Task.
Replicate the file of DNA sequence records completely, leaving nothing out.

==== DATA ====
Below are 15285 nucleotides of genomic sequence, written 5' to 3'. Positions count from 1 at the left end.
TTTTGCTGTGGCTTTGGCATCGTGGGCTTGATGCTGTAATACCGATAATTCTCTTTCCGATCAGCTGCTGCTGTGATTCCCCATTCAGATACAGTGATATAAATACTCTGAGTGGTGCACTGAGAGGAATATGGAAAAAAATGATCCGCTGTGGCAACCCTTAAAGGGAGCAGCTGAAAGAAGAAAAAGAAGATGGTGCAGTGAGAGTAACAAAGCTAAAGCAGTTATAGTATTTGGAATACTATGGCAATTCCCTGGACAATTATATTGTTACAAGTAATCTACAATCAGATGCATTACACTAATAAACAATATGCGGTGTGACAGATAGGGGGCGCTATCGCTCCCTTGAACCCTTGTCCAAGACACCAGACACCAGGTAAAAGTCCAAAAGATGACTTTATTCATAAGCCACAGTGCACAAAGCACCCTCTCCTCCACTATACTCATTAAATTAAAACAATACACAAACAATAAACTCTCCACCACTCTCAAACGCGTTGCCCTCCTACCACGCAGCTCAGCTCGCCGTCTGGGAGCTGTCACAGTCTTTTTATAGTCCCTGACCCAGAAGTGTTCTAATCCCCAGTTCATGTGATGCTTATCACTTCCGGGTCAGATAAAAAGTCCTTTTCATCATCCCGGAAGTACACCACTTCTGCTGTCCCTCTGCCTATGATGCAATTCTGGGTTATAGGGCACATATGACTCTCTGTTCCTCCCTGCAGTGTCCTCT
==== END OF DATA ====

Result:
Below are 15285 nucleotides of genomic sequence, written 5' to 3'. Positions count from 1 at the left end.
TTTTGCTGTGGCTTTGGCATCGTGGGCTTGATGCTGTAATACCGATAATTCTCTTTCCGATCAGCTGCTGCTGTGATTCCCCATTCAGATACAGTGATATAAATACTCTGAGTGGTGCACTGAGAGGAATATGGAAAAAAATGATCCGCTGTGGCAACCCTTAAAGGGAGCAGCTGAAAGAAGAAAAAGAAGATGGTGCAGTGAGAGTAACAAAGCTAAAGCAGTTATAGTATTTGGAATACTATGGCAATTCCCTGGACAATTATATTGTTACAAGTAATCTACAATCAGATGCATTACACTAATAAACAATATGCGGTGTGACAGATAGGGGGCGCTATCGCTCCCTTGAACCCTTGTCCAAGACACCAGACACCAGGTAAAAGTCCAAAAGATGACTTTATTCATAAGCCACAGTGCACAAAGCACCCTCTCCTCCACTATACTCATTAAATTAAAACAATACACAAACAATAAACTCTCCACCACTCTCAAACGCGTTGCCCTCCTACCACGCAGCTCAGCTCGCCGTCTGGGAGCTGTCACAGTCTTTTTATAGTCCCTGACCCAGAAGTGTTCTAATCCCCAGTTCATGTGATGCTTATCACTTCCGGGTCAGATAAAAAGTCCTTTTCATCATCCCGGAAGTACACCACTTCTGCTGTCCCTCTGCCTATGATGCAATTCTGGGTTATAGGGCACATATGACTCTCTGTTCCTCCCTGCAGTGTCCTCT